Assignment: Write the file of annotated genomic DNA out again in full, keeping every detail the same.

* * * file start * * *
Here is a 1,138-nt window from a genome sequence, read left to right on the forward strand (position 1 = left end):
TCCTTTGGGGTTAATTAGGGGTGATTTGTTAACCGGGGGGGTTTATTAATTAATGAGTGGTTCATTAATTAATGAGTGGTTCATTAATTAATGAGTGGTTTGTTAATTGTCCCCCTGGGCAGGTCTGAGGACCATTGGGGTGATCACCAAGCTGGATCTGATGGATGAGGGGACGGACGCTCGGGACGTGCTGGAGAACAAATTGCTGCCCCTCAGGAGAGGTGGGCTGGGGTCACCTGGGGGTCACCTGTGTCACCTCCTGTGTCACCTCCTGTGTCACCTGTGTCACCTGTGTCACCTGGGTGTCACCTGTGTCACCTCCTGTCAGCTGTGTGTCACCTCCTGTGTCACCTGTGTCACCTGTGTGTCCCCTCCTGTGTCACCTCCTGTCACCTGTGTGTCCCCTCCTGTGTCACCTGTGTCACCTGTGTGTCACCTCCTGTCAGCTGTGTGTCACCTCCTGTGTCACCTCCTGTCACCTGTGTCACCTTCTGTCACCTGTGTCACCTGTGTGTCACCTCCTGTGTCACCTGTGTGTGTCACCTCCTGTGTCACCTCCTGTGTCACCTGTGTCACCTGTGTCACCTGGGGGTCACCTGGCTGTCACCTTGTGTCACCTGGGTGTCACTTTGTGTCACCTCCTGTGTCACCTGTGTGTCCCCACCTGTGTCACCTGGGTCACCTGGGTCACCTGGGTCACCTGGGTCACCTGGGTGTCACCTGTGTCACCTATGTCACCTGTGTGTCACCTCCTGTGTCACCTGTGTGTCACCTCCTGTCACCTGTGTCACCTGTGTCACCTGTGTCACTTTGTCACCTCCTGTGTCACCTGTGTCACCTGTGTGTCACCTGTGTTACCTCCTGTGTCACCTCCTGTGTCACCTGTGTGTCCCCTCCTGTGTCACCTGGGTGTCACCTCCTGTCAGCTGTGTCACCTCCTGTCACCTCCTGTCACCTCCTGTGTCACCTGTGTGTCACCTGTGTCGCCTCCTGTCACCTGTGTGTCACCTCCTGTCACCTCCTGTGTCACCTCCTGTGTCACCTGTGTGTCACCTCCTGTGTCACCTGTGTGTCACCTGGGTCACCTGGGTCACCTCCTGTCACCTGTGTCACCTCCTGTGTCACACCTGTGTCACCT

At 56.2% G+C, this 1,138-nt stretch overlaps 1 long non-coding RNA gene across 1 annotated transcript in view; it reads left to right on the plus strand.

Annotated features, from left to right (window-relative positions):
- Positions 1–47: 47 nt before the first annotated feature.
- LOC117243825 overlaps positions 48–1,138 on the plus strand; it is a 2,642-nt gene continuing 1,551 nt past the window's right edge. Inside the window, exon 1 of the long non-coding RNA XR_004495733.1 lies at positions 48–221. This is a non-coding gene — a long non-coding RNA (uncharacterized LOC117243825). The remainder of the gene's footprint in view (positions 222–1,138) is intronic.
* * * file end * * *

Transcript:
Here is a 1,138-nt window from a genome sequence, read left to right on the forward strand (position 1 = left end):
TCCTTTGGGGTTAATTAGGGGTGATTTGTTAACCGGGGGGGTTTATTAATTAATGAGTGGTTCATTAATTAATGAGTGGTTCATTAATTAATGAGTGGTTTGTTAATTGTCCCCCTGGGCAGGTCTGAGGACCATTGGGGTGATCACCAAGCTGGATCTGATGGATGAGGGGACGGACGCTCGGGACGTGCTGGAGAACAAATTGCTGCCCCTCAGGAGAGGTGGGCTGGGGTCACCTGGGGGTCACCTGTGTCACCTCCTGTGTCACCTCCTGTGTCACCTGTGTCACCTGTGTCACCTGGGTGTCACCTGTGTCACCTCCTGTCAGCTGTGTGTCACCTCCTGTGTCACCTGTGTCACCTGTGTGTCCCCTCCTGTGTCACCTCCTGTCACCTGTGTGTCCCCTCCTGTGTCACCTGTGTCACCTGTGTGTCACCTCCTGTCAGCTGTGTGTCACCTCCTGTGTCACCTCCTGTCACCTGTGTCACCTTCTGTCACCTGTGTCACCTGTGTGTCACCTCCTGTGTCACCTGTGTGTGTCACCTCCTGTGTCACCTCCTGTGTCACCTGTGTCACCTGTGTCACCTGGGGGTCACCTGGCTGTCACCTTGTGTCACCTGGGTGTCACTTTGTGTCACCTCCTGTGTCACCTGTGTGTCCCCACCTGTGTCACCTGGGTCACCTGGGTCACCTGGGTCACCTGGGTCACCTGGGTGTCACCTGTGTCACCTATGTCACCTGTGTGTCACCTCCTGTGTCACCTGTGTGTCACCTCCTGTCACCTGTGTCACCTGTGTCACCTGTGTCACTTTGTCACCTCCTGTGTCACCTGTGTCACCTGTGTGTCACCTGTGTTACCTCCTGTGTCACCTCCTGTGTCACCTGTGTGTCCCCTCCTGTGTCACCTGGGTGTCACCTCCTGTCAGCTGTGTCACCTCCTGTCACCTCCTGTCACCTCCTGTGTCACCTGTGTGTCACCTGTGTCGCCTCCTGTCACCTGTGTGTCACCTCCTGTCACCTCCTGTGTCACCTCCTGTGTCACCTGTGTGTCACCTCCTGTGTCACCTGTGTGTCACCTGGGTCACCTGGGTCACCTCCTGTCACCTGTGTCACCTCCTGTGTCACACCTGTGTCACCT

At 56.2% G+C, this 1,138-nt stretch overlaps 1 long non-coding RNA gene across 1 annotated transcript in view; it reads left to right on the plus strand.

Annotated features, from left to right (window-relative positions):
- Positions 1–47: 47 nt before the first annotated feature.
- LOC117243825 overlaps positions 48–1,138 on the plus strand; it is a 2,642-nt gene continuing 1,551 nt past the window's right edge. Inside the window, exon 1 of the long non-coding RNA XR_004495733.1 lies at positions 48–221. This is a non-coding gene — a long non-coding RNA (uncharacterized LOC117243825). The remainder of the gene's footprint in view (positions 222–1,138) is intronic.